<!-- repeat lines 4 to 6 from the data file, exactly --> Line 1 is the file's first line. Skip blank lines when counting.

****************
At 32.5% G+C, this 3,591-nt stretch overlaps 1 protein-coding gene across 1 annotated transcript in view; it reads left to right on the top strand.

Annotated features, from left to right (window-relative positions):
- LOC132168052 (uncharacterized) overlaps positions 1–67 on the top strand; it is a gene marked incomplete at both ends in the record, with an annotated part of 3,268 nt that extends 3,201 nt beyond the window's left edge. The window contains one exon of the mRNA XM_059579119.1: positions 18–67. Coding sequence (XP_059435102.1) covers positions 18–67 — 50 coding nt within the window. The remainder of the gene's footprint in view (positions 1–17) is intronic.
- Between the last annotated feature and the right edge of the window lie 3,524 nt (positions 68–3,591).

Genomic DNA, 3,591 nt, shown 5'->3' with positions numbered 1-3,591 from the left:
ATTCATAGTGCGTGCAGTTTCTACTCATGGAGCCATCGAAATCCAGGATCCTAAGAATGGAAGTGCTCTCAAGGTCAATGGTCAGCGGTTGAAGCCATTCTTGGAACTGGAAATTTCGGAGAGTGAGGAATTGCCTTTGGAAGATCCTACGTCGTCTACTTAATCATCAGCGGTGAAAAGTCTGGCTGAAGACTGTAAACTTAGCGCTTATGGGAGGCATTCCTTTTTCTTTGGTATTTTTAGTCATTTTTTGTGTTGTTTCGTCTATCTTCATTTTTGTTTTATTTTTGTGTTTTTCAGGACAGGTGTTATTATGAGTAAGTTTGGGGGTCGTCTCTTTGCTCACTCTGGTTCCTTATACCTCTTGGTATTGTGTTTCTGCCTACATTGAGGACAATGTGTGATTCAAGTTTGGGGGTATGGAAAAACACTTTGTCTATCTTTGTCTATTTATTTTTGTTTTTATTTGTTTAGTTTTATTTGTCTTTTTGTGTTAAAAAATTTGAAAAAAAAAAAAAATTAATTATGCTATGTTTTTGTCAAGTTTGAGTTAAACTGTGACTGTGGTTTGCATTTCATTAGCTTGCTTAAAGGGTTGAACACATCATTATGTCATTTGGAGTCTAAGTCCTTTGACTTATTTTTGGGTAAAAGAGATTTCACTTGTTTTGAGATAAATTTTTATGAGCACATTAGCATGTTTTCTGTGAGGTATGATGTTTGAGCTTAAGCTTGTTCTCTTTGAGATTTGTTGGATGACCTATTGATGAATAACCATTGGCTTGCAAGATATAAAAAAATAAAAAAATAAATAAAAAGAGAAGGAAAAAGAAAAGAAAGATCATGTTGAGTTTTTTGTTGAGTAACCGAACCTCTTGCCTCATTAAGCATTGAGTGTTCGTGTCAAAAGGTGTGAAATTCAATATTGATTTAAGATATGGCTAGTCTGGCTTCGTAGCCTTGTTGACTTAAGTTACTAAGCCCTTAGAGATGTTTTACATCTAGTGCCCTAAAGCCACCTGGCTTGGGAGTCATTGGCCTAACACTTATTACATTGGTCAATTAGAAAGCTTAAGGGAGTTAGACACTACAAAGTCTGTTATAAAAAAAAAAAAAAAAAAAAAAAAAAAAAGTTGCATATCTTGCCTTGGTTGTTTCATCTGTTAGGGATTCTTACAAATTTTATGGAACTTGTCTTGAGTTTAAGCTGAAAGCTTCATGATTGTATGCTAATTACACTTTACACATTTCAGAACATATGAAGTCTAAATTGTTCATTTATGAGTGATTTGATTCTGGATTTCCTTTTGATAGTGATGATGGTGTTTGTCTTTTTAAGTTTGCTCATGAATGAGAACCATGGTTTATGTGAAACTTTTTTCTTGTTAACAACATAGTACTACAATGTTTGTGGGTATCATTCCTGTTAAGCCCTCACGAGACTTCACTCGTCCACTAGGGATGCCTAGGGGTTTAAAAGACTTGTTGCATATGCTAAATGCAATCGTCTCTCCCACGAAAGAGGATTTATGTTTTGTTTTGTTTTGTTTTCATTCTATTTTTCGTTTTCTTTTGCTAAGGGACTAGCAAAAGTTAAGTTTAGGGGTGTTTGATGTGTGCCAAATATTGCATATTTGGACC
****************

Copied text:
- Between the last annotated feature and the right edge of the window lie 3,524 nt (positions 68–3,591).

Genomic DNA, 3,591 nt, shown 5'->3' with positions numbered 1-3,591 from the left:
ATTCATAGTGCGTGCAGTTTCTACTCATGGAGCCATCGAAATCCAGGATCCTAAGAATGGAAGTGCTCTCAAGGTCAATGGTCAGCGGTTGAAGCCATTCTTGGAACTGGAAATTTCGGAGAGTGAGGAATTGCCTTTGGAAGATCCTACGTCGTCTACTTAATCATCAGCGGTGAAAAGTCTGGCTGAAGACTGTAAACTTAGCGCTTATGGGAGGCATTCCTTTTTCTTTGGTATTTTTAGTCATTTTTTGTGTTGTTTCGTCTATCTTCATTTTTGTTTTATTTTTGTGTTTTTCAGGACAGGTGTTATTATGAGTAAGTTTGGGGGTCGTCTCTTTGCTCACTCTGGTTCCTTATACCTCTTGGTATTGTGTTTCTGCCTACATTGAGGACAATGTGTGATTCAAGTTTGGGGGTATGGAAAAACACTTTGTCTATCTTTGTCTATTTATTTTTGTTTTTATTTGTTTAGTTTTATTTGTCTTTTTGTGTTAAAAAATTTGAAAAAAAAAAAAAATTAATTATGCTATGTTTTTGTCAAGTTTGAGTTAAACTGTGACTGTGGTTTGCATTTCATTAGCTTGCTTAAAGGGTTGAACACATCATTATGTCATTTGGAGTCTAAGTCCTTTGACTTATTTTTGGGTAAAAGAGATTTCACTTGTTTTGAGATAAATTTTTATGAGCACATTAGCATGTTTTCTGTGAGGTATGATGTTTGAGCTTAAGCTTGTTCTCTTTGAGATTTGTTGGATGACCTATTGATGAATAACCATTGGCTTGCAAGATATAAAAAAATAAAAAAATAAATAAAAAGAGAAGGAAAAAGAAAAGAAAGATCATGTTGAGTTTTTTGTTGAGTAACCGAACCTCTTGCCTCATTAAGCATTGAGTGTTCGTGTCAAAAGGTGTGAAATTCAATATTGATTTAAGATATGGCTAGTCTGGCTTCGTAGCCTTGTTGACTTAAGTTACTAAGCCCTTAGAGATGTTTTACATCTAGTGCCCTAAAGCCACCTGGCTTGGGAGTCATTGGCCTAACACTTATTACATTGGTCAATTAGAAAGCTTAAGGGAGTTAGACACTACAAAGTCTGTTATAAAAAAAAAAAAAAAAAAAAAAAAAAAAAGTTGCATATCTTGCCTTGGTTGTTTCATCTGTTAGGGATTCTTACAAATTTTATGGAACTTGTCTTGAGTTTAAGCTGAAAGCTTCATGATTGTATGCTAATTACACTTTACACATTTCAGAACATATGAAGTCTAAATTGTTCATTTATGAGTGATTTGATTCTGGATTTCCTTTTGATAGTGATGATGGTGTTTGTCTTTTTAAGTTTGCTCATGAATGAGAACCATGGTTTATGTGAAACTTTTTTCTTGTTAACAACATAGTACTACAATGTTTGTGGGTATCATTCCTGTTAAGCCCTCACGAGACTTCACTCGTCCACTAGGGATGCCTAGGGGTTTAAAAGACTTGTTGCATATGCTAAATGCAATCGTCTCTCCCACGAAAGAGGATTTATGTTTTGTTTTGTTTTGTTTTCATTCTATTTTTCGTTTTCTTTTGCTAAGGGACTAGCAAAAGTTAAGTTTAGGGGTGTTTGATGTGTGCCAAATATTGCATATTTGGACC